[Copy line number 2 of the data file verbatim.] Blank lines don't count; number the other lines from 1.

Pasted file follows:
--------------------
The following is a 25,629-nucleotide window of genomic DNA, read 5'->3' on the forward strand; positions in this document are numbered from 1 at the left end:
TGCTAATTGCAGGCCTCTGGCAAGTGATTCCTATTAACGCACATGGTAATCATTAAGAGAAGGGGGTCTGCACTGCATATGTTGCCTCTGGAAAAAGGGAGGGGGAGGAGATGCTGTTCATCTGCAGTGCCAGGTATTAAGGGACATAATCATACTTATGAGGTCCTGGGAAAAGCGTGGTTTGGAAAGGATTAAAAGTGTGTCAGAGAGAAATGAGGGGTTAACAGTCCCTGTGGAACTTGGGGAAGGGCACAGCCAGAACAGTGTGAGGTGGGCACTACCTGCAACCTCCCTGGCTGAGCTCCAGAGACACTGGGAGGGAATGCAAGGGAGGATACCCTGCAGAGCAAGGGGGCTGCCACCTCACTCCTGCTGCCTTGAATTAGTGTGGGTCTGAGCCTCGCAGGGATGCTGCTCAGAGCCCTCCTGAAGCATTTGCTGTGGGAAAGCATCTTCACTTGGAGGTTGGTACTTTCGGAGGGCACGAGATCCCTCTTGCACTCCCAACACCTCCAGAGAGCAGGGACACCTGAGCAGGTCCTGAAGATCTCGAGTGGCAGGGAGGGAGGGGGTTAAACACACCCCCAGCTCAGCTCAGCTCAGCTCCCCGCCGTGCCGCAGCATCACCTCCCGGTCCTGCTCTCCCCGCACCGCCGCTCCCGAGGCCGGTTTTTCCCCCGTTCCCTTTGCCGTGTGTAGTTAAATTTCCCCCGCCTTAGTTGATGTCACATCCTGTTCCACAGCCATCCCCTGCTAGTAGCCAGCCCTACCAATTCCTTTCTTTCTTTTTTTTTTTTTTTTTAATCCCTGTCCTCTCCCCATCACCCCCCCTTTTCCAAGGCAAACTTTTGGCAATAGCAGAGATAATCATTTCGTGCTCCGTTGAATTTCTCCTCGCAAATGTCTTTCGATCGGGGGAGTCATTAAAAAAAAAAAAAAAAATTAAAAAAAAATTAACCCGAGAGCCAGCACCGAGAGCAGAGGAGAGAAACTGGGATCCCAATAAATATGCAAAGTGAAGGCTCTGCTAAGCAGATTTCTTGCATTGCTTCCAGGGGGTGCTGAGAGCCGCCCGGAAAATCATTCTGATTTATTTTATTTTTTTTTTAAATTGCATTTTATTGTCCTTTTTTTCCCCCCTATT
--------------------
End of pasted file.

TGCTAATTGCAGGCCTCTGGCAAGTGATTCCTATTAACGCACATGGTAATCATTAAGAGAAGGGGGTCTGCACTGCATATGTTGCCTCTGGAAAAAGGGAGGGGGAGGAGATGCTGTTCATCTGCAGTGCCAGGTATTAAGGGACATAATCATACTTATGAGGTCCTGGGAAAAGCGTGGTTTGGAAAGGATTAAAAGTGTGTCAGAGAGAAATGAGGGGTTAACAGTCCCTGTGGAACTTGGGGAAGGGCACAGCCAGAACAGTGTGAGGTGGGCACTACCTGCAACCTCCCTGGCTGAGCTCCAGAGACACTGGGAGGGAATGCAAGGGAGGATACCCTGCAGAGCAAGGGGGCTGCCACCTCACTCCTGCTGCCTTGAATTAGTGTGGGTCTGAGCCTCGCAGGGATGCTGCTCAGAGCCCTCCTGAAGCATTTGCTGTGGGAAAGCATCTTCACTTGGAGGTTGGTACTTTCGGAGGGCACGAGATCCCTCTTGCACTCCCAACACCTCCAGAGAGCAGGGACACCTGAGCAGGTCCTGAAGATCTCGAGTGGCAGGGAGGGAGGGGGTTAAACACACCCCCAGCTCAGCTCAGCTCAGCTCCCCGCCGTGCCGCAGCATCACCTCCCGGTCCTGCTCTCCCCGCACCGCCGCTCCCGAGGCCGGTTTTTCCCCCGTTCCCTTTGCCGTGTGTAGTTAAATTTCCCCCGCCTTAGTTGATGTCACATCCTGTTCCACAGCCATCCCCTGCTAGTAGCCAGCCCTACCAATTCCTTTCTTTCTTTTTTTTTTTTTTTTTAATCCCTGTCCTCTCCCCATCACCCCCCCTTTTCCAAGGCAAACTTTTGGCAATAGCAGAGATAATCATTTCGTGCTCCGTTGAATTTCTCCTCGCAAATGTCTTTCGATCGGGGGAGTCATTAAAAAAAAAAAAAAAAATTAAAAAAAAATTAACCCGAGAGCCAGCACCGAGAGCAGAGGAGAGAAACTGGGATCCCAATAAATATGCAAAGTGAAGGCTCTGCTAAGCAGATTTCTTGCATTGCTTCCAGGGGGTGCTGAGAGCCGCCCGGAAAATCATTCTGATTTATTTTATTTTTTTTTTAAATTGCATTTTATTGTCCTTTTTTTCCCCCCTATT